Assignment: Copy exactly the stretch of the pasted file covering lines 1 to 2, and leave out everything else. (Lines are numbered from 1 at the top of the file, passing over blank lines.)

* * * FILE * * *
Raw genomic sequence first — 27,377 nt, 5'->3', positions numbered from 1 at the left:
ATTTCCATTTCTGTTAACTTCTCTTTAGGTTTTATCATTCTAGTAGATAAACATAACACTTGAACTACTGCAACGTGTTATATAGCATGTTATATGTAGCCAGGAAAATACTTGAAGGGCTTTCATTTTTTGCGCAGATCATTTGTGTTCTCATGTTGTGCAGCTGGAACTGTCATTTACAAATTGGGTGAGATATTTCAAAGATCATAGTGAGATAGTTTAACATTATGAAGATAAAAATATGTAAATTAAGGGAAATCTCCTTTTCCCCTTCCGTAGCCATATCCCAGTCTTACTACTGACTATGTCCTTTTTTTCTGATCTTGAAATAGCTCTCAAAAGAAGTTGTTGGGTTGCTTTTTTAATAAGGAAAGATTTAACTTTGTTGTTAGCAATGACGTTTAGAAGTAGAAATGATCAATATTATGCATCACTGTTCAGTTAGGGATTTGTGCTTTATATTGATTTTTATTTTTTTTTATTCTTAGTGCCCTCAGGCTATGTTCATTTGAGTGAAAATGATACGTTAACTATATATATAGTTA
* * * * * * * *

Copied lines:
Raw genomic sequence first — 27,377 nt, 5'->3', positions numbered from 1 at the left:
ATTTCCATTTCTGTTAACTTCTCTTTAGGTTTTATCATTCTAGTAGATAAACATAACACTTGAACTACTGCAACGTGTTATATAGCATGTTATATGTAGCCAGGAAAATACTTGAAGGGCTTTCATTTTTTGCGCAGATCATTTGTGTTCTCATGTTGTGCAGCTGGAACTGTCATTTACAAATTGGGTGAGATATTTCAAAGATCATAGTGAGATAGTTTAACATTATGAAGATAAAAATATGTAAATTAAGGGAAATCTCCTTTTCCCCTTCCGTAGCCATATCCCAGTCTTACTACTGACTATGTCCTTTTTTTCTGATCTTGAAATAGCTCTCAAAAGAAGTTGTTGGGTTGCTTTTTTAATAAGGAAAGATTTAACTTTGTTGTTAGCAATGACGTTTAGAAGTAGAAATGATCAATATTATGCATCACTGTTCAGTTAGGGATTTGTGCTTTATATTGATTTTTATTTTTTTTTATTCTTAGTGCCCTCAGGCTATGTTCATTTGAGTGAAAATGATACGTTAACTATATATATAGTTA